Plant Care Japanese Skimmia

Japanese Skimmia

About Japanese Skimmia

Japanese Skimmia is a low, evergreen shrub that grows to 4 feet tall and as wide or wider. It provides year-round interest with evergreen leaves, showy spring flowers in clusters and red fall drupes that persist into winter. It has also been used in bonsai.

Taxonomy

Skimmia japonica
Skimmia
Rutaceae
Sapindales

Also known as

Skimmia, Skimmia and Japanese skimmia

How to care for Japanese Skimmia

💦 Water

How often to water your Japanese Skimmia

Water needs for Japanese Skimmia
0.5 cups
every 9

Japanese Skimmia needs 0.5 cups of water every 9 when it doesn’t get direct sunlight and is potted in a 5" pot.

Use our water calculator to personalize watering recommendations to your environment or download Greg for more advanced recommendations for all of your plants.

Calculate water needs of Japanese Skimmia

Water 0.5 cups every
9

Does your plant get direct sunlight?

Select the pot size

5"
☀️ Light

Finding light for Skimmia in your home

Light needs and placement for plant Japanese Skimmia: 3ft from a window
3ft or less from
a window

Japanese Skimmia may have difficulty thriving, and will drop leaves 🍃, without ample sunlight.

Place it less than 3 feet from a south-facing window to maximize the potential for growth.

Select your region to see how the current weather in your area affects the placement of Japanese Skimmia in your home 🏡.

🪴 Nutrients

How to fertilize Japanese Skimmia

Nutrient, fertilizer, and repotting needs for Japanese Skimmia: repot after 2X growth

Most potting soils come with ample nutrients which plants use to produce new growth.

By the time your plant has depleted the nutrients in its soil it’s likely grown enough to need a larger pot anyway.

To replenish this plant's nutrients, repot your Japanese Skimmia after it doubles in size or once a year—whichever comes first.

💡 FAQs
⭐ Difficulty Level

Japanese Skimmia is generally considered an easy-to-care-for plant and makes a great choice for beginners!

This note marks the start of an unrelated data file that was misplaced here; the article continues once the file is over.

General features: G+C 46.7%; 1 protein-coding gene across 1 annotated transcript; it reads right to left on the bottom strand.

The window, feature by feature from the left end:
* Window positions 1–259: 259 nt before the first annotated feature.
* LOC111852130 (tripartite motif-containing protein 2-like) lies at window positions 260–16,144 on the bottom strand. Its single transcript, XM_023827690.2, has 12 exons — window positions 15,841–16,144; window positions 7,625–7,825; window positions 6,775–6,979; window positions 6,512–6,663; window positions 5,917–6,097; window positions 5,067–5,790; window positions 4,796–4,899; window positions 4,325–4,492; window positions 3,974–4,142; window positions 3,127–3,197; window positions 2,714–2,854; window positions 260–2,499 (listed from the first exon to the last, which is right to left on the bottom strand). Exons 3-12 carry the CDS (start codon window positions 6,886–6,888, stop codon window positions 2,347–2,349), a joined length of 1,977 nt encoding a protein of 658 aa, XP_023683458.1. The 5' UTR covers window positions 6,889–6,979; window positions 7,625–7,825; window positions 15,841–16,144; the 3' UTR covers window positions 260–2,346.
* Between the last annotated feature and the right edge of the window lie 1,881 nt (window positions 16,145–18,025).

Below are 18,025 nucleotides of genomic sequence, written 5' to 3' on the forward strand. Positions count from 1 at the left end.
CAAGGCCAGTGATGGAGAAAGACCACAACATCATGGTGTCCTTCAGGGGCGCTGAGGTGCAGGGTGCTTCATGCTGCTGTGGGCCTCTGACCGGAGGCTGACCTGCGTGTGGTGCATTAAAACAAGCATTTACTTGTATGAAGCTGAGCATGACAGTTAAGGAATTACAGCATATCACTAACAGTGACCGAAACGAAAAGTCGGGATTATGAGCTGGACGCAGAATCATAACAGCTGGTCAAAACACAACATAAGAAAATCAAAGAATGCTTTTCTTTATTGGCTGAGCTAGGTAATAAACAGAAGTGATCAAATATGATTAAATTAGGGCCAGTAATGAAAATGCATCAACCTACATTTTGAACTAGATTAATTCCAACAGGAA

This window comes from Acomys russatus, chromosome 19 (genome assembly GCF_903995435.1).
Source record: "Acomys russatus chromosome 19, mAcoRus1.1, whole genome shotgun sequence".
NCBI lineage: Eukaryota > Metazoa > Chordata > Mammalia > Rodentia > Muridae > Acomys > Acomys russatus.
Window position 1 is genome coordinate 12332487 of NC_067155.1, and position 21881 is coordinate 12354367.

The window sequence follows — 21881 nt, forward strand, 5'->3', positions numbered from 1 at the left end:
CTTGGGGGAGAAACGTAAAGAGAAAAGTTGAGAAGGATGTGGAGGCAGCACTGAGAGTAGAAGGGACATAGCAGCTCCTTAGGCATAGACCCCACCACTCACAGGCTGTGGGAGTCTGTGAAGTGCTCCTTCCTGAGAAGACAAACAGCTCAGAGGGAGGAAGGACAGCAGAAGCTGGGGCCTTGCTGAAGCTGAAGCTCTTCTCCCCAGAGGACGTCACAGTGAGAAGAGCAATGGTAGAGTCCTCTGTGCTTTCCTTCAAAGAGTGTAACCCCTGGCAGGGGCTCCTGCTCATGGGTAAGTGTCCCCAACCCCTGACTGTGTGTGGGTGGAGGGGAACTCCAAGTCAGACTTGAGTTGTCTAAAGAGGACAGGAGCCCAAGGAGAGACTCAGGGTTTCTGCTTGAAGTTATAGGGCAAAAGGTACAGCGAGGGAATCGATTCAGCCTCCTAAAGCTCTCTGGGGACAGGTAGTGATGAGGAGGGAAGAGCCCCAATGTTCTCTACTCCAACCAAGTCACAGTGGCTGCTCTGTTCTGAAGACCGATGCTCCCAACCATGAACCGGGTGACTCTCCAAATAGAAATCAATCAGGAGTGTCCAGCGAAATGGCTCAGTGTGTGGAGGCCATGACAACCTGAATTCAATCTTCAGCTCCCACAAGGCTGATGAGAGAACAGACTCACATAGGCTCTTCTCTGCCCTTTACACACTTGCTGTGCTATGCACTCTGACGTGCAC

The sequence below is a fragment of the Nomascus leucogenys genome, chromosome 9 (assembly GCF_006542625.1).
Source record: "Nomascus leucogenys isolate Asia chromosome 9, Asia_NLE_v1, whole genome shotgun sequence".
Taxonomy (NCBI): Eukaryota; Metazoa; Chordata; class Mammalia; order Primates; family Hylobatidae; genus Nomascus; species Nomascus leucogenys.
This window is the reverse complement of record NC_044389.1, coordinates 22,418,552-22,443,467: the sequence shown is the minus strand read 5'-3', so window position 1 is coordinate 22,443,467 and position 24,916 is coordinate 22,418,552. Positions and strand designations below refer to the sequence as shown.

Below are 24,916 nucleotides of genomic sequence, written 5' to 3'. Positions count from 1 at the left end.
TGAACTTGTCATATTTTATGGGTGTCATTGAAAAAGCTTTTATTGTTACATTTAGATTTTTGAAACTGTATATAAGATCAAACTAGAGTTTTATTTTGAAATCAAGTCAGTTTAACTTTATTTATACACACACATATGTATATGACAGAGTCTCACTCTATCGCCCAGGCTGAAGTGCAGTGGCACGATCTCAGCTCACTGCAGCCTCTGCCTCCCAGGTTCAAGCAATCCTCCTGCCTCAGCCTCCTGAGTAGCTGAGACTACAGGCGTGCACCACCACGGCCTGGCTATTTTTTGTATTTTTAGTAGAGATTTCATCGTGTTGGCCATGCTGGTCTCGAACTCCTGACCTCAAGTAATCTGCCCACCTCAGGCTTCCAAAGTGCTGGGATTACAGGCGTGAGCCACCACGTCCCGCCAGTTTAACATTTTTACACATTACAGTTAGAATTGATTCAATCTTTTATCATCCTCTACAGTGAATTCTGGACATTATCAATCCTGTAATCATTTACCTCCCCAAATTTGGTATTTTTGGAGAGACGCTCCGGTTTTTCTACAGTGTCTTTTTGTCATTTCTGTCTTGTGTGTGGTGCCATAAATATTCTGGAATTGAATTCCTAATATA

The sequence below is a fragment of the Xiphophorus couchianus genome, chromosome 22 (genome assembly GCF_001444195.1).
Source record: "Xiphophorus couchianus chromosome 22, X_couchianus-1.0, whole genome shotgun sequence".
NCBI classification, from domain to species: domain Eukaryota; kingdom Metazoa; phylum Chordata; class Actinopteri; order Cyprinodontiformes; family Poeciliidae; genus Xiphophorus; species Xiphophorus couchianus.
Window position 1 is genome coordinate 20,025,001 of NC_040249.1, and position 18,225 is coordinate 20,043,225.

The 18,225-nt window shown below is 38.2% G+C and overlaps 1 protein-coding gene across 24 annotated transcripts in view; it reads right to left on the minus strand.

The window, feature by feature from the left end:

Benefits of Growing Skimmia →

Common Skimmia Problems →


💦 Water Needs

Japanese Skimmia prefers for the soil to dry out between waterings and should be watered regularly. Use our water calculator to personalize watering recommendations to your environment or download Greg for more advanced recommendations for all of your plants.

Skimmia Water Frequency →

Skimmia Root Rot →


☀️ Sunlight Needs

Japanese Skimmia may have difficulty thriving and will drop leaves 🍃 without ample sunlight. Place it less than 3 feet from a window to maximize the potential for growth. Select your region to see how the current weather in your area affects the placement in your home 🏡.

Skimmia Light Requirements →

Skimmia Direct Sunlight Needs & Tolerance →


🐶 🐈 👶 Toxicity

Japanese Skimmia is not safe to consume. If you, a family member, or a pet has ingested any amount of plant material contact Poison Control, US (800) 222-1222, or your veterinarian. If you have children, cats, or dogs in the home, we suggest keeping this plant out of reach.


🪴 Soil

Japanese Skimmia does best in well-draining soil. A good soil will contain lots of organic matter such as coco coir as well as perlite or vermiculite to help with drainage. Adding a handful of perlite to regular store-bought potting soil should do the trick!

Best Soil Mix for Skimmia →

When and How to Successfully Repot Skimmia →


💩 Fertilizer

Japanese Skimmia grows very slowly and doesn’t require added fertilizer. Replacing your plant’s potting soil once a year should provide them with more than enough nutrition. Remember, plants get their energy from sunlight, not fertilizer!


⬆️ ⬇️ Growth Pattern

Japanese Skimmia grows along the ground and sends out shoots which will spread across the soil.

How and When to Prune Skimmia →


🌦️ Growing Outdoors

USDA Hardiness Zone
Japanese Skimmia can be grown outdoors in USDA Hardiness Zones 7a-8b. Find your local hardiness zone here.

Skimmia Temperature Tolerance →


🌱 Propagation

Japanese Skimmia can be propagated by the stem method. To propagate:

  • Make a cut just above the node. The node is the break in the stem where the leaf emerges.
  • To get the cutting to root, you can either:
    • Place the cutting in water until roots emerge and are ~2” long and then transplant into well-draining soil, or
    • Place the cutting directly into well-draining soil and water when dry.

🧐 Troubleshooting

When troubleshooting a sad-looking houseplant, start by checking for signs of distress in its leaves, such as yellowing, browning, or drooping, which can indicate overwatering or nutrient deficiencies.

Inspect the soil moisture; too dry or too wet soil can cause problems.

Ensure the plant is getting the right amount of light, as too much or too little can stress it.

Finally, consider environmental factors like temperature and humidity, and adjust care routines accordingly to revive your plant.


Care Summary for Japanese Skimmia

Japanese Skimmia

Japanese Skimmia


Greg recommends:

Water

0.5 cups every 9 days

Placement

< 3ft from a window

Nutrients

Repot after 2x growth

Based on the 4” pot your plant is in, and that it doesn’t get direct sunlight.

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